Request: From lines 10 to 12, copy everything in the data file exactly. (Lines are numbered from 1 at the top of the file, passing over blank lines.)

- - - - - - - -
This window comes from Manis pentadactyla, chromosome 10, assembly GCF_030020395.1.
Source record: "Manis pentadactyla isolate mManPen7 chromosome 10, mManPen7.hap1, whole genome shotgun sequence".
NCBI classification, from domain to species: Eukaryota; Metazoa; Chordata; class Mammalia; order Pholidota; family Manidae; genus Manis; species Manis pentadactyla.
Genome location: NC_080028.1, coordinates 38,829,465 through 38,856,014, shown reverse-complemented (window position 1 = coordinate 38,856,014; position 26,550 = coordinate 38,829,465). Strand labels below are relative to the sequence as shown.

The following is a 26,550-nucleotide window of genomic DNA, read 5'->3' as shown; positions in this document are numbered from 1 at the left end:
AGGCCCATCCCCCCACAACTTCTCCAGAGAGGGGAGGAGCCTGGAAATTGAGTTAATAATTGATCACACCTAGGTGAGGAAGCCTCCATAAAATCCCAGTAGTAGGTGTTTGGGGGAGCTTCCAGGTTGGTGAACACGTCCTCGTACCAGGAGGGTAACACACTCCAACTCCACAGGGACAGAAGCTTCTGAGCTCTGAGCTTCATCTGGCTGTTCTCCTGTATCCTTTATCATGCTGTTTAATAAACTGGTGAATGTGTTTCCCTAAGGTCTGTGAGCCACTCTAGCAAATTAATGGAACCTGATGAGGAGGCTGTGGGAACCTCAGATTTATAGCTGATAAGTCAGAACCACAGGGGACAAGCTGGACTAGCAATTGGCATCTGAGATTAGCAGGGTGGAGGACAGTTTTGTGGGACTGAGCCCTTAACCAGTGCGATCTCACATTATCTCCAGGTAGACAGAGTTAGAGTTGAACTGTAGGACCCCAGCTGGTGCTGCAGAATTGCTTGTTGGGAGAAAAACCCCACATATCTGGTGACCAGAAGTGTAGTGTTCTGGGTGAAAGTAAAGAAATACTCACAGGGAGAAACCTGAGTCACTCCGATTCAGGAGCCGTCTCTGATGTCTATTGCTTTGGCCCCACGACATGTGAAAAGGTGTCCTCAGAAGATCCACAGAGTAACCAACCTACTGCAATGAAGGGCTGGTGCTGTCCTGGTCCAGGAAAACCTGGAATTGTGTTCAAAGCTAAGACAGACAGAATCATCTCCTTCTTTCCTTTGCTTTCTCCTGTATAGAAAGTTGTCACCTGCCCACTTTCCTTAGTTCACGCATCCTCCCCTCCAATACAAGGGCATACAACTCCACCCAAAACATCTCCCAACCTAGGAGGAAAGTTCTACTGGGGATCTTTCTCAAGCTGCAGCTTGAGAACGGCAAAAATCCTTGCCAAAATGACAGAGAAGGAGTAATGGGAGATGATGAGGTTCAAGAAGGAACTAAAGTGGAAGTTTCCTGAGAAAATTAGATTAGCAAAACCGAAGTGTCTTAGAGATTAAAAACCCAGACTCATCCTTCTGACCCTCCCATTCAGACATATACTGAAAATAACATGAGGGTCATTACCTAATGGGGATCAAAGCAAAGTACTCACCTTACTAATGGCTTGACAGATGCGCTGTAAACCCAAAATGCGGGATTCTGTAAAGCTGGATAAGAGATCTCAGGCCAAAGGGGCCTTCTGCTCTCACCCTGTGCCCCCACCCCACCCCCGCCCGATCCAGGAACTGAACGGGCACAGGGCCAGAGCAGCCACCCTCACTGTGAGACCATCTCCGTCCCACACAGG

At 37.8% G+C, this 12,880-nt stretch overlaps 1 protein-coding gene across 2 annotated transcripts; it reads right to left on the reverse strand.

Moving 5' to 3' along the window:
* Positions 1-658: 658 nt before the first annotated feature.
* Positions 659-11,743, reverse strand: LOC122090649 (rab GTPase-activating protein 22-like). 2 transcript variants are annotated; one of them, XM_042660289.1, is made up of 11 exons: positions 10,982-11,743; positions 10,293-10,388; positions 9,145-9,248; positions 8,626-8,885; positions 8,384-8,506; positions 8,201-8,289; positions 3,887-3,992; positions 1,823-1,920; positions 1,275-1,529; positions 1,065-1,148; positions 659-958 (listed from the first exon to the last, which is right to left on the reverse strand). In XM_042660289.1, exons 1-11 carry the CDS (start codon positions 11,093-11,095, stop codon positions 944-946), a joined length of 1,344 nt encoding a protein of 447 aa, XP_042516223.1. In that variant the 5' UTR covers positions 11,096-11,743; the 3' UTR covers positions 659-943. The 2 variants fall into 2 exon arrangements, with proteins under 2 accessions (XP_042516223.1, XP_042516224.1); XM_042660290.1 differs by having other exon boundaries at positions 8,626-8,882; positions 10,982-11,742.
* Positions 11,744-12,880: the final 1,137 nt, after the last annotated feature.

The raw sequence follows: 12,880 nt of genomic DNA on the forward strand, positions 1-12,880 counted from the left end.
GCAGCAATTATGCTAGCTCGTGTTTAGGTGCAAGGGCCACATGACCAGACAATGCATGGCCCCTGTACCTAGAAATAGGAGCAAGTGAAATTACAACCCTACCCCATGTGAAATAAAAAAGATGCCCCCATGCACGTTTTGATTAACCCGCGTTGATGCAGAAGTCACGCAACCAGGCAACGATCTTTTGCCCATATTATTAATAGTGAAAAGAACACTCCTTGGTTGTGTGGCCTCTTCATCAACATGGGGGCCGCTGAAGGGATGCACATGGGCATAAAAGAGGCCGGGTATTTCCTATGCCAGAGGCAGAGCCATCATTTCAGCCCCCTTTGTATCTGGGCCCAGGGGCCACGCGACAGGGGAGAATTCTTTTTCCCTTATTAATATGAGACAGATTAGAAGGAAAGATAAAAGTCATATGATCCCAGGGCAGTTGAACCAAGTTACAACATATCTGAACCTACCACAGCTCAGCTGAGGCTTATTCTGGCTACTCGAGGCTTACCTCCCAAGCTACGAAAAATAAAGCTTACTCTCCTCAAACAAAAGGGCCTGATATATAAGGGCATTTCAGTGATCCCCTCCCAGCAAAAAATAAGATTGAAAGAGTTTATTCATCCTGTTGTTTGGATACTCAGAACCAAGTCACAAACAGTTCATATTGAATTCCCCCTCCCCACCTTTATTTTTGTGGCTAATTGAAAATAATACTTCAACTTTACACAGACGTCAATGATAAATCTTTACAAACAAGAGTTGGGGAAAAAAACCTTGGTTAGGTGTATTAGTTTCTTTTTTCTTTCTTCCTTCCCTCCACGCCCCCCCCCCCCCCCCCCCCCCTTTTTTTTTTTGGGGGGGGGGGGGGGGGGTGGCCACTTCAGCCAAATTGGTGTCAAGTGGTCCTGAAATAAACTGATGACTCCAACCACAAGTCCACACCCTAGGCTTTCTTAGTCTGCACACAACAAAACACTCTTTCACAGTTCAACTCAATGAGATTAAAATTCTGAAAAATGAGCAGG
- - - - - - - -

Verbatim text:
* Positions 659-11,743, reverse strand: LOC122090649 (rab GTPase-activating protein 22-like). 2 transcript variants are annotated; one of them, XM_042660289.1, is made up of 11 exons: positions 10,982-11,743; positions 10,293-10,388; positions 9,145-9,248; positions 8,626-8,885; positions 8,384-8,506; positions 8,201-8,289; positions 3,887-3,992; positions 1,823-1,920; positions 1,275-1,529; positions 1,065-1,148; positions 659-958 (listed from the first exon to the last, which is right to left on the reverse strand). In XM_042660289.1, exons 1-11 carry the CDS (start codon positions 11,093-11,095, stop codon positions 944-946), a joined length of 1,344 nt encoding a protein of 447 aa, XP_042516223.1. In that variant the 5' UTR covers positions 11,096-11,743; the 3' UTR covers positions 659-943. The 2 variants fall into 2 exon arrangements, with proteins under 2 accessions (XP_042516223.1, XP_042516224.1); XM_042660290.1 differs by having other exon boundaries at positions 8,626-8,882; positions 10,982-11,742.
* Positions 11,744-12,880: the final 1,137 nt, after the last annotated feature.

The raw sequence follows: 12,880 nt of genomic DNA on the forward strand, positions 1-12,880 counted from the left end.